Study Title:

Interactions among receptors, thyroid hormone response elements, and ligands in the regulation of the rat uncoupling protein gene expression by thyroid hormone.

Study Abstract

Uncoupling protein (UCP) is essential to the thermogenic function of brown adipose tissue (BAT). Thyroid hormone stimulates the rat UCP gene through two thyroid hormone response elements (TRE) located upstream of -2,300 and separated by 27 bp. They are an everted repeat (upstream TRE or upTRE) and a direct repeat (down-stream TRE or dnTRE). The goal of the present studies was to investigate whether these TREs interact and how such an interaction could contribute to explain the UCP responsiveness to T3 in vivo. We therefore aimed to define: the heterodimeric partner of the T3 receptor (T3R); the role of T3 in the receptor-receptor and receptors-DNA interactions; how such in vitro interactions relate to the enhancer function of TREs; and how the two TREs interact. Studies included electrophoretic mobility shift assays, utilizing T3R and retinoid X receptors (RXR); DNA footprinting; and transient transfections of HIB-1B cells, a BAT-derived cell line. As in many previously described TREs, the partner of the T3R is RXR. The unliganded T3Rs bind to the TREs as homodimers, which act as repressors of transcription. T3 reduces the binding of T3R homodimers, hence relieving the repression, and stimulates the binding of heterodimers and transcription in proportion to the heterodimer binding to the elements. Although qualitatively similar in these regards, there were important quantitative differences between both TREs. The upTRE binds more T3R homodimers and less T3R-RXR heterodimers than the dnTRE, and T3 more readily facilitates heterodimer binding to the dn- than to the upTRE. These in vitro characteristics are reflected in a lower efficiency of T3 to relieve T3R homodimer-mediated repression and to stimulate transcription through up-than through dnTRE. There were also significant interactions between the two TREs both in the binding of the receptors, T3R and RXR, and in the responsiveness to T3. By itself, each TRE responded modestly to T3, upTRE with lower sensitivity and dnTRE with higher sensitivity than traditional TREs, whereas together, in the context of the gene sequence, they mediated a response greater than the sum of those mediated by each TRE separately, with an intermediate sensitivity to T3. Thus, two TREs that are inadequate to explain the responsiveness of the UCP gene to T3, together form a complex unit appropriate for the regulation of the gene by thyroid hormone. These interactions represent yet another way TREs can shape up the responsiveness of genes to thyroid hormone.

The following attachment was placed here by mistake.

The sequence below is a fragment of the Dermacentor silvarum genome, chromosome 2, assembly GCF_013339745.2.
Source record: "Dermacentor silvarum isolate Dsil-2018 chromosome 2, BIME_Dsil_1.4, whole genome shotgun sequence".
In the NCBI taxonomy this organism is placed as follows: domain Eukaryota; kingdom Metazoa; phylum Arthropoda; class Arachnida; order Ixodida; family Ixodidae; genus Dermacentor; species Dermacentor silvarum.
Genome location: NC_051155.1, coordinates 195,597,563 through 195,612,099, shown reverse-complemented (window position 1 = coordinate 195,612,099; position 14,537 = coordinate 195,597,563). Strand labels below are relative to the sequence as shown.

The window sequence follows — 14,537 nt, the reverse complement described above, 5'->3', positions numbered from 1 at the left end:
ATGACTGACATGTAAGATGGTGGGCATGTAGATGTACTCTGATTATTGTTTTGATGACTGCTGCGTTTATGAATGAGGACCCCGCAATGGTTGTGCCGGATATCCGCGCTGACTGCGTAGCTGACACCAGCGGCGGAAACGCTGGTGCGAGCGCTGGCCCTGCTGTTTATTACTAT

Study Information

Endocrinology. 1996 Aug;137(8):3478-87. doi: 10.1210/endo.137.8.8754777. PMID: 8754777.

Full Study

https://pubmed.ncbi.nlm.nih.gov/8754777/